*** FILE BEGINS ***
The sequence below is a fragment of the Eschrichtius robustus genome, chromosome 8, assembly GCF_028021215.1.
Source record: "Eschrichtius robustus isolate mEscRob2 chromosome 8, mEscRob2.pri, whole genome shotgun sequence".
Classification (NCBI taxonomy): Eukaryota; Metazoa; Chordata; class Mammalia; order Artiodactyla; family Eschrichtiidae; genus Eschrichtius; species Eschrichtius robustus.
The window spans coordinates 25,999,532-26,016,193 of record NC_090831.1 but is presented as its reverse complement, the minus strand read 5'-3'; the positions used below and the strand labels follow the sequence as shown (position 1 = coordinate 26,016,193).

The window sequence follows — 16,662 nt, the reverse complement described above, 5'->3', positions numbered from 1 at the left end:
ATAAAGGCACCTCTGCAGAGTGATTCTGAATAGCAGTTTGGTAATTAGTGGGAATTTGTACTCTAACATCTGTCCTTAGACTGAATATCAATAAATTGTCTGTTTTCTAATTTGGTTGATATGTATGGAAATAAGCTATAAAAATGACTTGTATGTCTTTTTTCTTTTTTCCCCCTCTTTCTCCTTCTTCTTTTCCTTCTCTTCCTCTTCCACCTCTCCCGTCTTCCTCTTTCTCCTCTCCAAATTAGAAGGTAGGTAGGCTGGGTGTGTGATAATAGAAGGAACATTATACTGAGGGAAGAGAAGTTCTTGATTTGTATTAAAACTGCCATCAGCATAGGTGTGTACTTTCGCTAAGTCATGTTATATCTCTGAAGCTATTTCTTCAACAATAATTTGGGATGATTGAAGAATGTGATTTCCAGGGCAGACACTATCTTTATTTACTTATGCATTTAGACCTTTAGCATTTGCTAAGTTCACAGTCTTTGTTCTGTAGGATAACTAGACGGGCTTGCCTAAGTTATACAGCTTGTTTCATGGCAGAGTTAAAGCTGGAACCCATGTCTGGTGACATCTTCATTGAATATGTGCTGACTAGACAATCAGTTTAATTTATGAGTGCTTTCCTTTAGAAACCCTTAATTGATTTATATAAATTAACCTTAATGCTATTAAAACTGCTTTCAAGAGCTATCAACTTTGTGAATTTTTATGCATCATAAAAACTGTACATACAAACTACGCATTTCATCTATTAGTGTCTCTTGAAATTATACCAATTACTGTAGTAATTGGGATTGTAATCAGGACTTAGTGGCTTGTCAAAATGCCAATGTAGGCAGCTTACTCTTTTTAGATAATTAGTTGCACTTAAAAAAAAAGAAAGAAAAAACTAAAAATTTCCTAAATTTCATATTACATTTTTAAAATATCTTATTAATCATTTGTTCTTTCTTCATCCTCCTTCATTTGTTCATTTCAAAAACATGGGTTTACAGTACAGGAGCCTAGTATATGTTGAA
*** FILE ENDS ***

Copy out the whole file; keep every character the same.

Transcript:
The sequence below is a fragment of the Eschrichtius robustus genome, chromosome 8, assembly GCF_028021215.1.
Source record: "Eschrichtius robustus isolate mEscRob2 chromosome 8, mEscRob2.pri, whole genome shotgun sequence".
Classification (NCBI taxonomy): Eukaryota; Metazoa; Chordata; class Mammalia; order Artiodactyla; family Eschrichtiidae; genus Eschrichtius; species Eschrichtius robustus.
The window spans coordinates 25,999,532-26,016,193 of record NC_090831.1 but is presented as its reverse complement, the minus strand read 5'-3'; the positions used below and the strand labels follow the sequence as shown (position 1 = coordinate 26,016,193).

The window sequence follows — 16,662 nt, the reverse complement described above, 5'->3', positions numbered from 1 at the left end:
ATAAAGGCACCTCTGCAGAGTGATTCTGAATAGCAGTTTGGTAATTAGTGGGAATTTGTACTCTAACATCTGTCCTTAGACTGAATATCAATAAATTGTCTGTTTTCTAATTTGGTTGATATGTATGGAAATAAGCTATAAAAATGACTTGTATGTCTTTTTTCTTTTTTCCCCCTCTTTCTCCTTCTTCTTTTCCTTCTCTTCCTCTTCCACCTCTCCCGTCTTCCTCTTTCTCCTCTCCAAATTAGAAGGTAGGTAGGCTGGGTGTGTGATAATAGAAGGAACATTATACTGAGGGAAGAGAAGTTCTTGATTTGTATTAAAACTGCCATCAGCATAGGTGTGTACTTTCGCTAAGTCATGTTATATCTCTGAAGCTATTTCTTCAACAATAATTTGGGATGATTGAAGAATGTGATTTCCAGGGCAGACACTATCTTTATTTACTTATGCATTTAGACCTTTAGCATTTGCTAAGTTCACAGTCTTTGTTCTGTAGGATAACTAGACGGGCTTGCCTAAGTTATACAGCTTGTTTCATGGCAGAGTTAAAGCTGGAACCCATGTCTGGTGACATCTTCATTGAATATGTGCTGACTAGACAATCAGTTTAATTTATGAGTGCTTTCCTTTAGAAACCCTTAATTGATTTATATAAATTAACCTTAATGCTATTAAAACTGCTTTCAAGAGCTATCAACTTTGTGAATTTTTATGCATCATAAAAACTGTACATACAAACTACGCATTTCATCTATTAGTGTCTCTTGAAATTATACCAATTACTGTAGTAATTGGGATTGTAATCAGGACTTAGTGGCTTGTCAAAATGCCAATGTAGGCAGCTTACTCTTTTTAGATAATTAGTTGCACTTAAAAAAAAAGAAAGAAAAAACTAAAAATTTCCTAAATTTCATATTACATTTTTAAAATATCTTATTAATCATTTGTTCTTTCTTCATCCTCCTTCATTTGTTCATTTCAAAAACATGGGTTTACAGTACAGGAGCCTAGTATATGTTGAA